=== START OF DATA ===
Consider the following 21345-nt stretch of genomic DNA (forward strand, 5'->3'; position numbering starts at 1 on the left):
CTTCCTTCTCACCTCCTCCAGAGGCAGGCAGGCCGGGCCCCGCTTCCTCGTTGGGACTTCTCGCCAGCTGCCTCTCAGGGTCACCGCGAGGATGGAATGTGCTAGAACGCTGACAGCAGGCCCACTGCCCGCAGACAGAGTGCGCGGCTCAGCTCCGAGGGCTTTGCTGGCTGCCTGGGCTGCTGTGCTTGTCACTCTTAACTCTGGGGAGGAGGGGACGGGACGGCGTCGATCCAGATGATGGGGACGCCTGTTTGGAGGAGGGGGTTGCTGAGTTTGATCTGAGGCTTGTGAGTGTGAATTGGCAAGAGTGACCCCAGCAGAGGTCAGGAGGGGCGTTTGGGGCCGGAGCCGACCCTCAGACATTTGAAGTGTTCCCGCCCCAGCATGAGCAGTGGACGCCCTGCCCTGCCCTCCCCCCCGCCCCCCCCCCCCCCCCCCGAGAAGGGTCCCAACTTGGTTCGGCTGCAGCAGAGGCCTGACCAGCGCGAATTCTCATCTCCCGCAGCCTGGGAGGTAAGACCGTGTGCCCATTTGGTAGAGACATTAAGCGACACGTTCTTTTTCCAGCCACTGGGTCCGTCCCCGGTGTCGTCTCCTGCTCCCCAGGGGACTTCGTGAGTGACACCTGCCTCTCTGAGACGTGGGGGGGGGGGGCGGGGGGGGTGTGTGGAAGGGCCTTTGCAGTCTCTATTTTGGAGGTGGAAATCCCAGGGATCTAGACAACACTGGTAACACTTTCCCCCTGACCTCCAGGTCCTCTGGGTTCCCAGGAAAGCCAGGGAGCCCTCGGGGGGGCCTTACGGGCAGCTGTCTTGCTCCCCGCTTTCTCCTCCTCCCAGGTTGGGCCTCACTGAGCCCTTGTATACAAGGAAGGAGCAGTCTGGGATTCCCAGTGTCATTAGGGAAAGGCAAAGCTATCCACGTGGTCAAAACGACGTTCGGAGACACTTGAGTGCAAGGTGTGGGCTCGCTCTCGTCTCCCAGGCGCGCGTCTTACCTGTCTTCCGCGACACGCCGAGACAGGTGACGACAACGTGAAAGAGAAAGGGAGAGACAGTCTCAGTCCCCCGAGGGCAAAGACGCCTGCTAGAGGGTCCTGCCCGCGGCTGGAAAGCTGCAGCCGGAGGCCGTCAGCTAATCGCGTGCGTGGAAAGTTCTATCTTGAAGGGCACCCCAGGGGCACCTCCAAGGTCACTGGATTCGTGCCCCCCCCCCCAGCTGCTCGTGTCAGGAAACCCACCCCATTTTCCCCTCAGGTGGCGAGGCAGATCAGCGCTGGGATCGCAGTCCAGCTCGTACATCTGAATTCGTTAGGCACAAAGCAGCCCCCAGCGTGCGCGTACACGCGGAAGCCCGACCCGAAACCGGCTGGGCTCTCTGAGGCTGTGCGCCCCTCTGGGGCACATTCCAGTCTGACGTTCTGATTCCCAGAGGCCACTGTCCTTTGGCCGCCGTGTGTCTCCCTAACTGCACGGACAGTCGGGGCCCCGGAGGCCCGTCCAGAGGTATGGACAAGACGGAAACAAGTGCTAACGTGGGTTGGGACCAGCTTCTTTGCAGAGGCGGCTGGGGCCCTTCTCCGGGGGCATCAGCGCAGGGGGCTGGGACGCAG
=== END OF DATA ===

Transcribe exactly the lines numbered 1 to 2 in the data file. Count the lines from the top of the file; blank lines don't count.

Consider the following 21345-nt stretch of genomic DNA (forward strand, 5'->3'; position numbering starts at 1 on the left):
CTTCCTTCTCACCTCCTCCAGAGGCAGGCAGGCCGGGCCCCGCTTCCTCGTTGGGACTTCTCGCCAGCTGCCTCTCAGGGTCACCGCGAGGATGGAATGTGCTAGAACGCTGACAGCAGGCCCACTGCCCGCAGACAGAGTGCGCGGCTCAGCTCCGAGGGCTTTGCTGGCTGCCTGGGCTGCTGTGCTTGTCACTCTTAACTCTGGGGAGGAGGGGACGGGACGGCGTCGATCCAGATGATGGGGACGCCTGTTTGGAGGAGGGGGTTGCTGAGTTTGATCTGAGGCTTGTGAGTGTGAATTGGCAAGAGTGACCCCAGCAGAGGTCAGGAGGGGCGTTTGGGGCCGGAGCCGACCCTCAGACATTTGAAGTGTTCCCGCCCCAGCATGAGCAGTGGACGCCCTGCCCTGCCCTCCCCCCCGCCCCCCCCCCCCCCCCCCGAGAAGGGTCCCAACTTGGTTCGGCTGCAGCAGAGGCCTGACCAGCGCGAATTCTCATCTCCCGCAGCCTGGGAGGTAAGACCGTGTGCCCATTTGGTAGAGACATTAAGCGACACGTTCTTTTTCCAGCCACTGGGTCCGTCCCCGGTGTCGTCTCCTGCTCCCCAGGGGACTTCGTGAGTGACACCTGCCTCTCTGAGACGTGGGGGGGGGGGGCGGGGGGGGTGTGTGGAAGGGCCTTTGCAGTCTCTATTTTGGAGGTGGAAATCCCAGGGATCTAGACAACACTGGTAACACTTTCCCCCTGACCTCCAGGTCCTCTGGGTTCCCAGGAAAGCCAGGGAGCCCTCGGGGGGGCCTTACGGGCAGCTGTCTTGCTCCCCGCTTTCTCCTCCTCCCAGGTTGGGCCTCACTGAGCCCTTGTATACAAGGAAGGAGCAGTCTGGGATTCCCAGTGTCATTAGGGAAAGGCAAAGCTATCCACGTGGTCAAAACGACGTTCGGAGACACTTGAGTGCAAGGTGTGGGCTCGCTCTCGTCTCCCAGGCGCGCGTCTTACCTGTCTTCCGCGACACGCCGAGACAGGTGACGACAACGTGAAAGAGAAAGGGAGAGACAGTCTCAGTCCCCCGAGGGCAAAGACGCCTGCTAGAGGGTCCTGCCCGCGGCTGGAAAGCTGCAGCCGGAGGCCGTCAGCTAATCGCGTGCGTGGAAAGTTCTATCTTGAAGGGCACCCCAGGGGCACCTCCAAGGTCACTGGATTCGTGCCCCCCCCCCCAGCTGCTCGTGTCAGGAAACCCACCCCATTTTCCCCTCAGGTGGCGAGGCAGATCAGCGCTGGGATCGCAGTCCAGCTCGTACATCTGAATTCGTTAGGCACAAAGCAGCCCCCAGCGTGCGCGTACACGCGGAAGCCCGACCCGAAACCGGCTGGGCTCTCTGAGGCTGTGCGCCCCTCTGGGGCACATTCCAGTCTGACGTTCTGATTCCCAGAGGCCACTGTCCTTTGGCCGCCGTGTGTCTCCCTAACTGCACGGACAGTCGGGGCCCCGGAGGCCCGTCCAGAGGTATGGACAAGACGGAAACAAGTGCTAACGTGGGTTGGGACCAGCTTCTTTGCAGAGGCGGCTGGGGCCCTTCTCCGGGGGCATCAGCGCAGGGGGCTGGGACGCAG